A recent survey posted in the Journal of the American Dietetic Association reported that even though many U.S. adults have heard of trans fats and know they increase the risk for heart disease many people are still unaware of which foods contain trans fats.
Why trans fats are bad: they increase your LDL (bad or “lousy”) cholesterol , decrease your HDL (good or “healthy”) cholesterol, increase your triglycerides and can promote inflammation.
Trans fats are created when food is processed by adding hydrogen to liquid vegetable oils. Another name for trans fats on the food label is “partially hydrogenated oils”. Trans fats are used because they are inexpensive and extend a foods shelf life. Trans fats can be found in many foods: especially fried foods like French fries and doughnuts, cookies, crackers, pastries, pie crusts, pizza dough, stick margarines and shortenings. The American Heart Association recommends limiting the amount of trans fats to less than 1% of your daily calories. So, if for example you eat 2,000 calories a day, no more than 20 of those calories should come from trans fats (less than 2 grams of trans fats per day).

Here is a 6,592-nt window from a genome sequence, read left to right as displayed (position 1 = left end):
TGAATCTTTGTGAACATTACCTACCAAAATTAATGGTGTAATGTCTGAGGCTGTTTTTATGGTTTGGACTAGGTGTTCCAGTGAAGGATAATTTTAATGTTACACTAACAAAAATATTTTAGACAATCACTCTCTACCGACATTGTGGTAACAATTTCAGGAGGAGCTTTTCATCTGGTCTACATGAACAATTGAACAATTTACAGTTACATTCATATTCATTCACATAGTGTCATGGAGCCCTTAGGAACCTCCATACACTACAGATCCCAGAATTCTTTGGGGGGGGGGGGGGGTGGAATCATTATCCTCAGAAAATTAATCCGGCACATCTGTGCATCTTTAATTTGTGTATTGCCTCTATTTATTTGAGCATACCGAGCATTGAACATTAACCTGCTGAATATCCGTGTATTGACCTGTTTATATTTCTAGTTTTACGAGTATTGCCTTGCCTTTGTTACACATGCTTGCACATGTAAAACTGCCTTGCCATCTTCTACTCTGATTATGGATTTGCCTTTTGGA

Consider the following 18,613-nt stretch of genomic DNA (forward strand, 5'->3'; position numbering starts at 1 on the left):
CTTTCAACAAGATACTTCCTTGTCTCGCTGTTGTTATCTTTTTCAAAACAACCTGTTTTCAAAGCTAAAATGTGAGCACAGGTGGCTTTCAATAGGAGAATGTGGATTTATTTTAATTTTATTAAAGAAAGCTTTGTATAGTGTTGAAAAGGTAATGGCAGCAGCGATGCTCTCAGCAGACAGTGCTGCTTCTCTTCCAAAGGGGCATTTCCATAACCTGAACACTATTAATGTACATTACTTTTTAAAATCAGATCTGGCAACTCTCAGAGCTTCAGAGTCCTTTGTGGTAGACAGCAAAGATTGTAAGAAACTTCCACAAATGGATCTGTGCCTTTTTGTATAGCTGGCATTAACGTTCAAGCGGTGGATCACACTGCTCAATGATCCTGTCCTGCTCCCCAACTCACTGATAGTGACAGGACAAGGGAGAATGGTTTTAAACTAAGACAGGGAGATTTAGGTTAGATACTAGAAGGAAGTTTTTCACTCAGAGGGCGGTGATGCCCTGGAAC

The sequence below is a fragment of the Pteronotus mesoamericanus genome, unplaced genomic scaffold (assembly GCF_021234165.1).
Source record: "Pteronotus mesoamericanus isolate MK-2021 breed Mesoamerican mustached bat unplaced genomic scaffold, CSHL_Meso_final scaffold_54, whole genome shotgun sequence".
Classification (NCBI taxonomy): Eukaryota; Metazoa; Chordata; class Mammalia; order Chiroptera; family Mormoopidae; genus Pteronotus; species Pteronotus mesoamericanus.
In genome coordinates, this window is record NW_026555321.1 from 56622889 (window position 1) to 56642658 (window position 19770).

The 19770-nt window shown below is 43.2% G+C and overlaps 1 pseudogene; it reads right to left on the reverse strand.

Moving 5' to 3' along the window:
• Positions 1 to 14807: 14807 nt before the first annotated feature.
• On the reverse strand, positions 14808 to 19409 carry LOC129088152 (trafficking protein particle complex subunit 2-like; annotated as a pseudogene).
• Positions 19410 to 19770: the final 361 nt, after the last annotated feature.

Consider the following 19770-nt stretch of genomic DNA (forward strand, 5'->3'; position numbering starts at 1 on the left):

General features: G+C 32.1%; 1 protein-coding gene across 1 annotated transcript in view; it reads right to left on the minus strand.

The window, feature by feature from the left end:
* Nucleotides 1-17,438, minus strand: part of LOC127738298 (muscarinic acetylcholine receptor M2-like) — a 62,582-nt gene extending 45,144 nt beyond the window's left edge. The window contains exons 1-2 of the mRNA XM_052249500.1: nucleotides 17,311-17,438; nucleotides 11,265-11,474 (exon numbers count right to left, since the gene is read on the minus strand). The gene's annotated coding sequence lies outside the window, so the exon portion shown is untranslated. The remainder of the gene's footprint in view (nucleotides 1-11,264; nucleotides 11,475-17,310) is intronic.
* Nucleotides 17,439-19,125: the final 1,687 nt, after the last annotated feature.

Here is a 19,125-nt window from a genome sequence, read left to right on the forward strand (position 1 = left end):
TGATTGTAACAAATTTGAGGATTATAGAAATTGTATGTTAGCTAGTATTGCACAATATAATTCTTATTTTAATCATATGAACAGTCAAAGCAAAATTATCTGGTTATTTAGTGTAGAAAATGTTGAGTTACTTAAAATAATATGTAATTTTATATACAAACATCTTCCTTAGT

So read your food labels and avoid products which contain partially hydrogenated oils.
If you are looking for more heart healthy nutritional information visit www.heart-strong.com. Brand New Book “Take Charge: A Woman’s Guide to a Healthier Heart” now available offers heart healthy nutritional tips.